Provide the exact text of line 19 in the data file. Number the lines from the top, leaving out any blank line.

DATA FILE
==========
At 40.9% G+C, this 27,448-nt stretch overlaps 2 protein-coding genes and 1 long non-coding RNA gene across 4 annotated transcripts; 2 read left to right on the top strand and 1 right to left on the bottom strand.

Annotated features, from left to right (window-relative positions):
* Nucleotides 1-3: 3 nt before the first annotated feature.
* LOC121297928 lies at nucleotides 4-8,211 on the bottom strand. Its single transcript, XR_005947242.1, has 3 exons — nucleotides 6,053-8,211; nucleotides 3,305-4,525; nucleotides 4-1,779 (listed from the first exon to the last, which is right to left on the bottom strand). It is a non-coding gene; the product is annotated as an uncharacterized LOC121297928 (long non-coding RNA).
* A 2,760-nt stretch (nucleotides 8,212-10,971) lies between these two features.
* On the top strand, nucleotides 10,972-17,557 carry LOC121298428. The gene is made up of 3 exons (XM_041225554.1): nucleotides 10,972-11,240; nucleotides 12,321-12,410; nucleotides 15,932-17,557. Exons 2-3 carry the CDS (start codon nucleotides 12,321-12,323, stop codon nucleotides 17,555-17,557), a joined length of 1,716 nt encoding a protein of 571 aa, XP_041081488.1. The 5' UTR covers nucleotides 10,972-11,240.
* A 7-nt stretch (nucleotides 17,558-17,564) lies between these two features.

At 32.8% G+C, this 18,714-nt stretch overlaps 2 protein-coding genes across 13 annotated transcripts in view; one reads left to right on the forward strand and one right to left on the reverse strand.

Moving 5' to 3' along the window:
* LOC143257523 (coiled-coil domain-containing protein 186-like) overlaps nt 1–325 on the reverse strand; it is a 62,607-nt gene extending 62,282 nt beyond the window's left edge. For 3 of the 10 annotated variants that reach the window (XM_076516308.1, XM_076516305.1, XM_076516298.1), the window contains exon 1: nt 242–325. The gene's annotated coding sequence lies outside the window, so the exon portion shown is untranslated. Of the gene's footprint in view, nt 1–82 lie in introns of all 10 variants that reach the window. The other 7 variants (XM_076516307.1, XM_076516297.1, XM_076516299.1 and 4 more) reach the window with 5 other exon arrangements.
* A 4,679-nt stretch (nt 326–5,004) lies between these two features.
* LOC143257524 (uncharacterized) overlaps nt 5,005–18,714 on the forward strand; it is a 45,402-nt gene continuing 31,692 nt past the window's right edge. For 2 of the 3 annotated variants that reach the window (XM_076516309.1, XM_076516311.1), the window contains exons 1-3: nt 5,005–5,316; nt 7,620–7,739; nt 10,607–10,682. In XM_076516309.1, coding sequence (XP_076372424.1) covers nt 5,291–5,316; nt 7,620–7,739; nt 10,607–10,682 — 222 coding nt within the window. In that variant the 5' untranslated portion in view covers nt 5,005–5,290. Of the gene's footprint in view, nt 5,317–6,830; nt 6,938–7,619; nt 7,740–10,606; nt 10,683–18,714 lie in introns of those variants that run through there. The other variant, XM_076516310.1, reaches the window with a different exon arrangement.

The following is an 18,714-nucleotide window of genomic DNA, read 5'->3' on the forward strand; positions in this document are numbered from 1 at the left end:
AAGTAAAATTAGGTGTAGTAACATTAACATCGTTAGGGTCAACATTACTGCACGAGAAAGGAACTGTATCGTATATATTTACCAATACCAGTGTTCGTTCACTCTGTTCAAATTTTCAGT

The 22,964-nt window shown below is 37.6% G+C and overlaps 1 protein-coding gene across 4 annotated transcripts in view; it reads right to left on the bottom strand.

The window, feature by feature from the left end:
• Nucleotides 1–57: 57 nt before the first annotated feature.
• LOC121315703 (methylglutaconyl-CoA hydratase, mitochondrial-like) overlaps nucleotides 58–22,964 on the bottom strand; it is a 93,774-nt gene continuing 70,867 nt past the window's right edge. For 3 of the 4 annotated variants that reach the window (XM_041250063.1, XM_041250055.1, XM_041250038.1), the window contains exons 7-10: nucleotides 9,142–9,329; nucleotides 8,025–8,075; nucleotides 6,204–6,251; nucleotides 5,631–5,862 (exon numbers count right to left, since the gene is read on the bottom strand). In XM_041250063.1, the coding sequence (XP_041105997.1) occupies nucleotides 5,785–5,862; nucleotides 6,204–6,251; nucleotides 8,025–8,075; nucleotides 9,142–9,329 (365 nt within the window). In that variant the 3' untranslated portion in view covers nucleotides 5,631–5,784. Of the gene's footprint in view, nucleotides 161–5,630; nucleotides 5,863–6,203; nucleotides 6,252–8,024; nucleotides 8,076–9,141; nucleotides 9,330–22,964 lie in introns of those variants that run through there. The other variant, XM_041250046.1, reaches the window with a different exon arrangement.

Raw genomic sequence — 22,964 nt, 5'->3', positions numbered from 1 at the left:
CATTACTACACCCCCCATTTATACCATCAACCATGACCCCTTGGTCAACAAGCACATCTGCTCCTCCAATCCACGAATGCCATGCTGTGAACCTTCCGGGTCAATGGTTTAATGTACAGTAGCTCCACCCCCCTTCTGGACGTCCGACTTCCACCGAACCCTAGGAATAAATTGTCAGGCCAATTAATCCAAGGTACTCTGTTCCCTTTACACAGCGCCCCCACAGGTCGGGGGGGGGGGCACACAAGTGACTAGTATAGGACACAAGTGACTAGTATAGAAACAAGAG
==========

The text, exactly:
Raw genomic sequence — 22,964 nt, 5'->3', positions numbered from 1 at the left: